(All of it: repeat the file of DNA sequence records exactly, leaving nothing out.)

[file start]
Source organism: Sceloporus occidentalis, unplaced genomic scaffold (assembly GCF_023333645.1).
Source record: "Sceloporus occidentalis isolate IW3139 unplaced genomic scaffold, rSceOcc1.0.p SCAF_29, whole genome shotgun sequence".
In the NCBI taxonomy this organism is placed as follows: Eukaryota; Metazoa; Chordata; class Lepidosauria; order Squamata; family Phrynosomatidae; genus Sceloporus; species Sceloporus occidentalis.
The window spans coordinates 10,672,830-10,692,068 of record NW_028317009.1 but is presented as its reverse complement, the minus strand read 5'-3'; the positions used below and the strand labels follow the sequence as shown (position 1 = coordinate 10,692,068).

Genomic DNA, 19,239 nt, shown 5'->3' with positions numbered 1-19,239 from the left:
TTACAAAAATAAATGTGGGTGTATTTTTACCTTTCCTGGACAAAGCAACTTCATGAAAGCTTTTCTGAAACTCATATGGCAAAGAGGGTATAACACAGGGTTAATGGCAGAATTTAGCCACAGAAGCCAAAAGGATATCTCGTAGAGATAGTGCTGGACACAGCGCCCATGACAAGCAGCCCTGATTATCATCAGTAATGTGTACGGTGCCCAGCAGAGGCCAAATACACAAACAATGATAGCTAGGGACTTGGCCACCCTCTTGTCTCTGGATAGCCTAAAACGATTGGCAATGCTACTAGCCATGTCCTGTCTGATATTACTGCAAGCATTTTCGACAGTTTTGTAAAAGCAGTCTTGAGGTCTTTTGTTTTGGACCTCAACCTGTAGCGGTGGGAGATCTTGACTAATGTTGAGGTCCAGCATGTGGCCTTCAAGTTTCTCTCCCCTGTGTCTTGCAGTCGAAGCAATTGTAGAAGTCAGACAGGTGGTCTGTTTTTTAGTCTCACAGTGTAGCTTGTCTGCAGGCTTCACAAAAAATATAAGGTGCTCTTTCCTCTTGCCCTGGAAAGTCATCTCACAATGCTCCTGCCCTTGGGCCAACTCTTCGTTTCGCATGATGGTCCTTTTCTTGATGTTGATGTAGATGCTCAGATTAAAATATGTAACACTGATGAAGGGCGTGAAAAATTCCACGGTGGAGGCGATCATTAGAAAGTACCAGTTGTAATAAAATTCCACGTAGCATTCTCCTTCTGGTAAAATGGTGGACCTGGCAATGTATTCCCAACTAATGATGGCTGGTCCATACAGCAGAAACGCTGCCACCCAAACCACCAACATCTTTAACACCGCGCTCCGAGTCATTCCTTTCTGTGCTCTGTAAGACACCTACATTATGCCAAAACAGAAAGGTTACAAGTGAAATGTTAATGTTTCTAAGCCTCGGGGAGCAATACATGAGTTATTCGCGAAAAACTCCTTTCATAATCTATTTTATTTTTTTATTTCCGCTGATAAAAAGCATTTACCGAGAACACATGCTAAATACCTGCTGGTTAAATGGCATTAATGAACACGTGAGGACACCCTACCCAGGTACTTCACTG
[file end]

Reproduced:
Source organism: Sceloporus occidentalis, unplaced genomic scaffold (assembly GCF_023333645.1).
Source record: "Sceloporus occidentalis isolate IW3139 unplaced genomic scaffold, rSceOcc1.0.p SCAF_29, whole genome shotgun sequence".
In the NCBI taxonomy this organism is placed as follows: Eukaryota; Metazoa; Chordata; class Lepidosauria; order Squamata; family Phrynosomatidae; genus Sceloporus; species Sceloporus occidentalis.
The window spans coordinates 10,672,830-10,692,068 of record NW_028317009.1 but is presented as its reverse complement, the minus strand read 5'-3'; the positions used below and the strand labels follow the sequence as shown (position 1 = coordinate 10,692,068).

Genomic DNA, 19,239 nt, shown 5'->3' with positions numbered 1-19,239 from the left:
TTACAAAAATAAATGTGGGTGTATTTTTACCTTTCCTGGACAAAGCAACTTCATGAAAGCTTTTCTGAAACTCATATGGCAAAGAGGGTATAACACAGGGTTAATGGCAGAATTTAGCCACAGAAGCCAAAAGGATATCTCGTAGAGATAGTGCTGGACACAGCGCCCATGACAAGCAGCCCTGATTATCATCAGTAATGTGTACGGTGCCCAGCAGAGGCCAAATACACAAACAATGATAGCTAGGGACTTGGCCACCCTCTTGTCTCTGGATAGCCTAAAACGATTGGCAATGCTACTAGCCATGTCCTGTCTGATATTACTGCAAGCATTTTCGACAGTTTTGTAAAAGCAGTCTTGAGGTCTTTTGTTTTGGACCTCAACCTGTAGCGGTGGGAGATCTTGACTAATGTTGAGGTCCAGCATGTGGCCTTCAAGTTTCTCTCCCCTGTGTCTTGCAGTCGAAGCAATTGTAGAAGTCAGACAGGTGGTCTGTTTTTTAGTCTCACAGTGTAGCTTGTCTGCAGGCTTCACAAAAAATATAAGGTGCTCTTTCCTCTTGCCCTGGAAAGTCATCTCACAATGCTCCTGCCCTTGGGCCAACTCTTCGTTTCGCATGATGGTCCTTTTCTTGATGTTGATGTAGATGCTCAGATTAAAATATGTAACACTGATGAAGGGCGTGAAAAATTCCACGGTGGAGGCGATCATTAGAAAGTACCAGTTGTAATAAAATTCCACGTAGCATTCTCCTTCTGGTAAAATGGTGGACCTGGCAATGTATTCCCAACTAATGATGGCTGGTCCATACAGCAGAAACGCTGCCACCCAAACCACCAACATCTTTAACACCGCGCTCCGAGTCATTCCTTTCTGTGCTCTGTAAGACACCTACATTATGCCAAAACAGAAAGGTTACAAGTGAAATGTTAATGTTTCTAAGCCTCGGGGAGCAATACATGAGTTATTCGCGAAAAACTCCTTTCATAATCTATTTTATTTTTTTATTTCCGCTGATAAAAAGCATTTACCGAGAACACATGCTAAATACCTGCTGGTTAAATGGCATTAATGAACACGTGAGGACACCCTACCCAGGTACTTCACTG